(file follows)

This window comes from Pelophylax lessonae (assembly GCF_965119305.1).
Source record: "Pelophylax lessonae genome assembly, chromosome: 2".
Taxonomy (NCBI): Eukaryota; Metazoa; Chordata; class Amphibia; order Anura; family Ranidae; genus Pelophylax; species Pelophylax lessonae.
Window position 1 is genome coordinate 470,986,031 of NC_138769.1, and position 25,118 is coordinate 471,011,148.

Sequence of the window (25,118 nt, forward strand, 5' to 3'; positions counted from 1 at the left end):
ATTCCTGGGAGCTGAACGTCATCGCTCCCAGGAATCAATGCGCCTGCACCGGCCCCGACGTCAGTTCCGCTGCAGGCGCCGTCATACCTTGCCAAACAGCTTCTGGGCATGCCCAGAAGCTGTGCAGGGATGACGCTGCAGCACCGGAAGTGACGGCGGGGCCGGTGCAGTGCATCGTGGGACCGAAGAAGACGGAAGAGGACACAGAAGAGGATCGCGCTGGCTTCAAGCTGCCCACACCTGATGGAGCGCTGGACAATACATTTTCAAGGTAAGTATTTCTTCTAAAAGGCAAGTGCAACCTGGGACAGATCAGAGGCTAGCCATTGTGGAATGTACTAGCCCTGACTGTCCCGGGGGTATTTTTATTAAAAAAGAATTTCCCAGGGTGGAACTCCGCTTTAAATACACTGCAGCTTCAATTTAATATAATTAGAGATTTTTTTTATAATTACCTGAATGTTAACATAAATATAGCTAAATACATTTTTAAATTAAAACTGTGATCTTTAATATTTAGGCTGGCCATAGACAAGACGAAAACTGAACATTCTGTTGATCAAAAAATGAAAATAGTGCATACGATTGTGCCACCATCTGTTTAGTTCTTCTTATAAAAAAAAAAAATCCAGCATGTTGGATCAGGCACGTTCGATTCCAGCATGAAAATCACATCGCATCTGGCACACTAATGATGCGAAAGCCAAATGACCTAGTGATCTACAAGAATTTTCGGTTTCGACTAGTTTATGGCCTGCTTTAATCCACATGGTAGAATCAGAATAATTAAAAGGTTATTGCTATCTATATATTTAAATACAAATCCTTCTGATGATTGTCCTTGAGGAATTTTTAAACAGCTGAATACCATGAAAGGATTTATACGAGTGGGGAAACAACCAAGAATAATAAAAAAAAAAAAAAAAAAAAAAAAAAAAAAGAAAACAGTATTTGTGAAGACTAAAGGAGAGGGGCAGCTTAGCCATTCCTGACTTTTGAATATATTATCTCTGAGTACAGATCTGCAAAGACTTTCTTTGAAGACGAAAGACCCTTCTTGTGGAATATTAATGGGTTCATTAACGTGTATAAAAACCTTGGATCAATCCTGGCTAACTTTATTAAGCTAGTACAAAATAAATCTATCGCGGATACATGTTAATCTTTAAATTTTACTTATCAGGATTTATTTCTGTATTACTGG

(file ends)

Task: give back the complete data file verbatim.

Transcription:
This window comes from Pelophylax lessonae (assembly GCF_965119305.1).
Source record: "Pelophylax lessonae genome assembly, chromosome: 2".
Taxonomy (NCBI): Eukaryota; Metazoa; Chordata; class Amphibia; order Anura; family Ranidae; genus Pelophylax; species Pelophylax lessonae.
Window position 1 is genome coordinate 470,986,031 of NC_138769.1, and position 25,118 is coordinate 471,011,148.

Sequence of the window (25,118 nt, forward strand, 5' to 3'; positions counted from 1 at the left end):
ATTCCTGGGAGCTGAACGTCATCGCTCCCAGGAATCAATGCGCCTGCACCGGCCCCGACGTCAGTTCCGCTGCAGGCGCCGTCATACCTTGCCAAACAGCTTCTGGGCATGCCCAGAAGCTGTGCAGGGATGACGCTGCAGCACCGGAAGTGACGGCGGGGCCGGTGCAGTGCATCGTGGGACCGAAGAAGACGGAAGAGGACACAGAAGAGGATCGCGCTGGCTTCAAGCTGCCCACACCTGATGGAGCGCTGGACAATACATTTTCAAGGTAAGTATTTCTTCTAAAAGGCAAGTGCAACCTGGGACAGATCAGAGGCTAGCCATTGTGGAATGTACTAGCCCTGACTGTCCCGGGGGTATTTTTATTAAAAAAGAATTTCCCAGGGTGGAACTCCGCTTTAAATACACTGCAGCTTCAATTTAATATAATTAGAGATTTTTTTTATAATTACCTGAATGTTAACATAAATATAGCTAAATACATTTTTAAATTAAAACTGTGATCTTTAATATTTAGGCTGGCCATAGACAAGACGAAAACTGAACATTCTGTTGATCAAAAAATGAAAATAGTGCATACGATTGTGCCACCATCTGTTTAGTTCTTCTTATAAAAAAAAAAAATCCAGCATGTTGGATCAGGCACGTTCGATTCCAGCATGAAAATCACATCGCATCTGGCACACTAATGATGCGAAAGCCAAATGACCTAGTGATCTACAAGAATTTTCGGTTTCGACTAGTTTATGGCCTGCTTTAATCCACATGGTAGAATCAGAATAATTAAAAGGTTATTGCTATCTATATATTTAAATACAAATCCTTCTGATGATTGTCCTTGAGGAATTTTTAAACAGCTGAATACCATGAAAGGATTTATACGAGTGGGGAAACAACCAAGAATAATAAAAAAAAAAAAAAAAAAAAAAAAAAAAAAGAAAACAGTATTTGTGAAGACTAAAGGAGAGGGGCAGCTTAGCCATTCCTGACTTTTGAATATATTATCTCTGAGTACAGATCTGCAAAGACTTTCTTTGAAGACGAAAGACCCTTCTTGTGGAATATTAATGGGTTCATTAACGTGTATAAAAACCTTGGATCAATCCTGGCTAACTTTATTAAGCTAGTACAAAATAAATCTATCGCGGATACATGTTAATCTTTAAATTTTACTTATCAGGATTTATTTCTGTATTACTGG